Beauty, coincidence and diasporic hope: the three redemptive graces in The Glass Palace. I have mentioned the first and last of these already, so it may now be time to move on to coincidence. The psychologist Carl Jung once called coincidence "the joker in nature's pack of cards" and one sees his point immediately. As he indicated, coincidences were "synchronous events" which broke the rules of causal determination and invited analysts to probe beyond the certainties of everyday reality. Extending these views of Jung's to Ghosh's novel, one could argue that coincidence represents what post-modernists would call an aporia or 'break' in the logic of narration.
Coincidence, in effect, allows for something like 'fate' or 'the hand of god' to slip into an otherwise down-to-earth historical exposition. Now The Glass Palace is not just a thoroughly researched novel, it is a carefully plotted one. This means that Ghosh goes out of his way to tie up loose ends. Stylistically, he is always measured, correct, objective--in the manner of the historian--but managerially he isn't altogether able to resist the temptation to play God--in mode of the novelist. By the time Ghosh reaches the middle of his novel, he has three generations and several families strewn across half the world and must meet the obligation to establish connections between them. He must get his 'group photographs'. Accordingly, Ghosh makes Neel, the elder son of Dolly and Rajkumar appear as if by magic in a Calcutta film-studio all the way from Burma at the exact moment when Manju. the daughter of Uma's brother, is caught in an embarrassing situation. Naturally, Neel rescues Manju and they fall conveniently in love. First coincidence: uniting the families of Dolly and Uma by marriage.
Another time, Manju's twin brother's army unit is stationed in the precise location in Malaysia that abuts the Morningside estate, thus encountering Saya John's niece Alison and Rajkumar's son Dinu in one unlikely stroke. Second coincidence: bringing one member from each of Ghosh's triad of families together. Still later, having painfully given up his allegiance to the British Army and having crossed over to the Indian National Army, the emaciated and almost broken Arjun finds himself face-to-face once again with Dinu, because Dinu just happens to have been asked to intercede with the INA "because of his Indian connections". It stretches one's credulity to believe that of all the exhausted soldiers of the INA, the one emerging from the jungle is Arjun and the one confronting him is his old rival in love and war, Dinu. But there you have it: coincidence, an unexpected regular in The Glass Palace. Coincidence, the irresistible old trickster of fiction, shamelessly asking for a willing suspension of disbelief from the reader--and getting it!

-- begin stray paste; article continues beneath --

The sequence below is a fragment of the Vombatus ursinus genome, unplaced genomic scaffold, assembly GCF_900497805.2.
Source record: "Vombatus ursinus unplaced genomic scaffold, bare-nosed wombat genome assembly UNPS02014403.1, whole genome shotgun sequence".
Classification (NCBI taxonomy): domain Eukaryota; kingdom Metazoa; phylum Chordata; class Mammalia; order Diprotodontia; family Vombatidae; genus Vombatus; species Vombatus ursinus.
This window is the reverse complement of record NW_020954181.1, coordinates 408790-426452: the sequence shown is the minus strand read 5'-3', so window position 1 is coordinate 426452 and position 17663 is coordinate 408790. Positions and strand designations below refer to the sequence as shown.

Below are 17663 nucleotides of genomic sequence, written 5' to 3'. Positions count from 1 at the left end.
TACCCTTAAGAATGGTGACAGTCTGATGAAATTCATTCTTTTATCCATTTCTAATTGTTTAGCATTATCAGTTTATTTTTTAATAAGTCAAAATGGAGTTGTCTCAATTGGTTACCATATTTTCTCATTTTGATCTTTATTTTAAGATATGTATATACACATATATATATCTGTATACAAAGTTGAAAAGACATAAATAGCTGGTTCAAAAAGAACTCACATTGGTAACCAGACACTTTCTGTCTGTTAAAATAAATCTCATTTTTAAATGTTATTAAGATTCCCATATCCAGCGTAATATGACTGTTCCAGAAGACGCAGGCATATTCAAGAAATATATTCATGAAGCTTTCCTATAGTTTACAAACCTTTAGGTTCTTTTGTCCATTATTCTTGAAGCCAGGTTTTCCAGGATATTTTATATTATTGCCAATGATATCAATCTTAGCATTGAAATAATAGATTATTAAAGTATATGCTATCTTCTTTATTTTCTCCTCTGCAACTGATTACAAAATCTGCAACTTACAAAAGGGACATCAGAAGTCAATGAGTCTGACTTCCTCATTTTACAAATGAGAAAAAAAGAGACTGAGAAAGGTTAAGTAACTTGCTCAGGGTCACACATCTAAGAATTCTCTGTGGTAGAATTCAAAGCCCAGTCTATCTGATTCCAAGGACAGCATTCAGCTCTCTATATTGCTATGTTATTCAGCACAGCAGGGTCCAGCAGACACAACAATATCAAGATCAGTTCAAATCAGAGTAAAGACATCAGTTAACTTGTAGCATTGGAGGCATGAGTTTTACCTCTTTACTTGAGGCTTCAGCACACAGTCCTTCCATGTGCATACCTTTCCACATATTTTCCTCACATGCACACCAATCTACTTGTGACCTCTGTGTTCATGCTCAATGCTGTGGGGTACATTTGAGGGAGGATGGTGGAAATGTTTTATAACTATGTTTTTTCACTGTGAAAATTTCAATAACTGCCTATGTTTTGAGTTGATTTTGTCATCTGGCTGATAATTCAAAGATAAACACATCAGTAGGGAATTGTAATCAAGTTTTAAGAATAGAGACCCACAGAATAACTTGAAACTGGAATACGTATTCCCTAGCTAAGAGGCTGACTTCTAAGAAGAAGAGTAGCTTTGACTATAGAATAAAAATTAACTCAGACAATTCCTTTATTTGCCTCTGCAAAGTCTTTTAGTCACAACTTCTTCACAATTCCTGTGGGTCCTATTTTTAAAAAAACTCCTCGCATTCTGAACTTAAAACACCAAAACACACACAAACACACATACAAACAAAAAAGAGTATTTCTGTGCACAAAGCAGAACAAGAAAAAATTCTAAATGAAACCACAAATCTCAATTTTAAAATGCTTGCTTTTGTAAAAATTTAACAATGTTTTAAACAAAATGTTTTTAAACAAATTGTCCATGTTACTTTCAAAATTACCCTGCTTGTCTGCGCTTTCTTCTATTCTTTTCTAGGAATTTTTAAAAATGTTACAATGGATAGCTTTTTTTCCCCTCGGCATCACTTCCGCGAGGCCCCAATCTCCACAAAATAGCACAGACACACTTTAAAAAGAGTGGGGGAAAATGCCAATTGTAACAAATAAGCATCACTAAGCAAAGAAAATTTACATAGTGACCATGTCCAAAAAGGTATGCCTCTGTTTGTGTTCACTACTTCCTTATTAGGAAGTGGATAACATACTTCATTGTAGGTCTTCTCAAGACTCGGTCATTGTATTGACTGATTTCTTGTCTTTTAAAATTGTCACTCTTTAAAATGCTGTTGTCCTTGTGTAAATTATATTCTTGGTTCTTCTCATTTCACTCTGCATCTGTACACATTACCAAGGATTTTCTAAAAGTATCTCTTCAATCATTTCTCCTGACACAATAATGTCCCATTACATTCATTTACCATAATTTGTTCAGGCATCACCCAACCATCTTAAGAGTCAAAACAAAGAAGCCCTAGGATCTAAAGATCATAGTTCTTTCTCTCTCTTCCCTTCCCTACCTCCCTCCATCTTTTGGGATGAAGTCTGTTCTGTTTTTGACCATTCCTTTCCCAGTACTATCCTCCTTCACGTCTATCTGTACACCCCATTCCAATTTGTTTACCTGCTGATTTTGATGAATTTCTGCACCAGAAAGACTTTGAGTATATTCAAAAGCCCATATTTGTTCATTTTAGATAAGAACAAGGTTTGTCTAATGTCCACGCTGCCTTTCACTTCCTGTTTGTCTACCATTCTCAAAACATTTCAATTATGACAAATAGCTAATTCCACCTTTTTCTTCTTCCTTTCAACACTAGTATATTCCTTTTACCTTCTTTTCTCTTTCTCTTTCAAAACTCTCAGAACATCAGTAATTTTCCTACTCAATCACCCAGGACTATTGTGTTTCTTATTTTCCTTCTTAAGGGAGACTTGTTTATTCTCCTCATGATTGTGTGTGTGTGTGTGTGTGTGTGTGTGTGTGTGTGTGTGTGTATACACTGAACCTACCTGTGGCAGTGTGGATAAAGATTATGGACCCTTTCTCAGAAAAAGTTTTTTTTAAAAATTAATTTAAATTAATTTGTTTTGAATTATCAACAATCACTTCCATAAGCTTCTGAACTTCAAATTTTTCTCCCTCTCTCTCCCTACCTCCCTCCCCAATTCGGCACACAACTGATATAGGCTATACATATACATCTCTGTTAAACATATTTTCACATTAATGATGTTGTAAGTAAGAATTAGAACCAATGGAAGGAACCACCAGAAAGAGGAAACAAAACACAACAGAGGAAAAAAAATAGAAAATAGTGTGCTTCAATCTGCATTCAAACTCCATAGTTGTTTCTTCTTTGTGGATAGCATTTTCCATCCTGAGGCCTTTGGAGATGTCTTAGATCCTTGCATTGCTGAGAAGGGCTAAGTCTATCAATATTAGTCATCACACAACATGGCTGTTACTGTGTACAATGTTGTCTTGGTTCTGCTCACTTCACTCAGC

In many ways, what is interesting about this millennial novel is how traditional it is in its teleology. Family sagas with a sweeping historical backdrop were always a failsafe item in the publishing world--from The Forsythe Saga to Gone with the Wind. The only radical change to have come about in the past decade or two is that 'the orient' is now increasingly represented not so much by a Paul Scott or a Pearl S. Buck as by best-selling writers like Jung Chang or Vikram Seth speaking in their 'own' voices. So where have all Scotts and Bucks gone, long time passing? My own hypothesis is that they comprise the new literary migrants who have moved to a principality adjoining the historical novel--namely, travel writing. Witness the regions now tenanted by Paul Theroux or William Dalrymple.
This is because travel-writing is logically the province of the 'outsider' and there is thus a certain legitimacy that a writer can claim when he traipses off to, say, Ladakh or Somalia and records his own (mis-)adventures there. In contrast, considerably less sympathy exists, in today's politically correct climate, for the fiction writer who 'appropriates' the perspective of the 'Third-worlder'. Concurrently, new areas of literary discourse like 'postcolonial studies' have ensured, for better or worse, that a certain modicum of world attention is directed towards formations such as the ubiquitous 'Indian Writers in English'.
And what has this to do with Ghosh? Well, my contention would be that a writer like Ghosh, who lives in 'the West' but writes about 'elsewhere' is almost forced today to occupy an inter-generic cusp: between travel writing, autobiography, informed journalism and fiction. Both Ghosh's In an Antique Land (part fiction; part sociological take on Egypt) and Dancing in Cambodia, At Large in Burma (travelogue) illustrate this argument perfectly. So does his Countdown, on India's 'bomb' (informed journalism). Other Indian writers in English subject to the same urge and a similar geographical situation include both Vikram Seth (From Heaven Lake) and Salman Rushdie (The Jaguar Smile).